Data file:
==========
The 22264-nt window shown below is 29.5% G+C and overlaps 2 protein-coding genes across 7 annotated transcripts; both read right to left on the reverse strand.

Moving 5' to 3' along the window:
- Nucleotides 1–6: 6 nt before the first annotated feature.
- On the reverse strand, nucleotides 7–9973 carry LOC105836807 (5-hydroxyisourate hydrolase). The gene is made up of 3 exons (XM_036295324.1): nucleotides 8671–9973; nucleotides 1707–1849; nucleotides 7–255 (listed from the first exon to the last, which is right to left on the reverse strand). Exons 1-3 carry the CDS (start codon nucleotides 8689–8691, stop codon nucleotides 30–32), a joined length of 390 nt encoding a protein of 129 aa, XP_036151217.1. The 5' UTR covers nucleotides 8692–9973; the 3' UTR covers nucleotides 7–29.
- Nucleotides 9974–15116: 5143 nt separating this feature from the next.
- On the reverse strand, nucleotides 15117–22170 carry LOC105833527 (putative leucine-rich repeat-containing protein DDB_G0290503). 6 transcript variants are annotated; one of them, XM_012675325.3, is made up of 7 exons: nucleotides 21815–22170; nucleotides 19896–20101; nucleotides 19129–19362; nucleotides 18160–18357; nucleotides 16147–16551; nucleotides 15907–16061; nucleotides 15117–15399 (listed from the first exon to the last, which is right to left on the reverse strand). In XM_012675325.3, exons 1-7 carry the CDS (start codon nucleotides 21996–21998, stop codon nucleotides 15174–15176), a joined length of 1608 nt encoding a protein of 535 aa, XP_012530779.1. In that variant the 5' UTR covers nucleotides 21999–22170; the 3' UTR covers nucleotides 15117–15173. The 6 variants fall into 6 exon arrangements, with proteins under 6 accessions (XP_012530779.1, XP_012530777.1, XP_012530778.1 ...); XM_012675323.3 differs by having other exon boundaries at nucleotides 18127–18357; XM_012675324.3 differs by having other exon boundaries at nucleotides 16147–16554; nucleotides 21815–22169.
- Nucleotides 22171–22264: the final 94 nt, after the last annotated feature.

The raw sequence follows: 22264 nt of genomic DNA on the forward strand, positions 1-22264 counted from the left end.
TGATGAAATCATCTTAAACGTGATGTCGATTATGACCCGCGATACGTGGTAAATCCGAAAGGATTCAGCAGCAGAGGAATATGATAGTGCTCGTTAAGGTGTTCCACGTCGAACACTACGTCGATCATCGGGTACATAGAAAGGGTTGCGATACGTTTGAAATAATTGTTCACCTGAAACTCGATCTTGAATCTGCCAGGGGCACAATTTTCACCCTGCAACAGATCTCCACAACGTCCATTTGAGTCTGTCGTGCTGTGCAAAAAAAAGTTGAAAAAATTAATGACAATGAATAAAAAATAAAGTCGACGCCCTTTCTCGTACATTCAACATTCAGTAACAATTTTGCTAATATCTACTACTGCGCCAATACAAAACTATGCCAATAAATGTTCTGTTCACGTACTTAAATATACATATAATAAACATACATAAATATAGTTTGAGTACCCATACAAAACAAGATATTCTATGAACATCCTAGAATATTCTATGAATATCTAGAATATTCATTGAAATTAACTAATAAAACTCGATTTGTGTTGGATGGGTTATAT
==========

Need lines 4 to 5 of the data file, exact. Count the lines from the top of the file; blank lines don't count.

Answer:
- On the reverse strand, nucleotides 7–9973 carry LOC105836807 (5-hydroxyisourate hydrolase). The gene is made up of 3 exons (XM_036295324.1): nucleotides 8671–9973; nucleotides 1707–1849; nucleotides 7–255 (listed from the first exon to the last, which is right to left on the reverse strand). Exons 1-3 carry the CDS (start codon nucleotides 8689–8691, stop codon nucleotides 30–32), a joined length of 390 nt encoding a protein of 129 aa, XP_036151217.1. The 5' UTR covers nucleotides 8692–9973; the 3' UTR covers nucleotides 7–29.
- Nucleotides 9974–15116: 5143 nt separating this feature from the next.